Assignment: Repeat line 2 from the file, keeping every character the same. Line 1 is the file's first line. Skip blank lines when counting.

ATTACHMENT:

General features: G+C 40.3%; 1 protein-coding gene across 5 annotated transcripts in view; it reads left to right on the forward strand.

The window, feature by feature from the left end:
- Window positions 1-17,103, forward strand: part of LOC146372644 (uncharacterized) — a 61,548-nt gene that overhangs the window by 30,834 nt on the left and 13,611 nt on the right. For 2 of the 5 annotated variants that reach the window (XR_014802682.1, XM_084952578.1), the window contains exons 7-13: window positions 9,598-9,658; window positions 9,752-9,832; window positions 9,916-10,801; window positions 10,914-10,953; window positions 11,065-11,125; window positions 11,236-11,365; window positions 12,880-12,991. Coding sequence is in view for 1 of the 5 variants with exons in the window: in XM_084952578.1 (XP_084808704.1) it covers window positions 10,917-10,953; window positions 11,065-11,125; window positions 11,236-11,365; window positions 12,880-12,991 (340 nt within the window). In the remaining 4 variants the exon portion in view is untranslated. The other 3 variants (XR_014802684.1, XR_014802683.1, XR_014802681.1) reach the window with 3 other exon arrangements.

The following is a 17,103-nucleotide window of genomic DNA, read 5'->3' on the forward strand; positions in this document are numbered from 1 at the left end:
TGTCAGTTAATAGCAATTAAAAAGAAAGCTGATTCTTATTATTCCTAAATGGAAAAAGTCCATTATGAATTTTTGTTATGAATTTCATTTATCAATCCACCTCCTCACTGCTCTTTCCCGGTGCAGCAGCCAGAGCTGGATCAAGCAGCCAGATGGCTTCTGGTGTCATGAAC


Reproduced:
The window, feature by feature from the left end: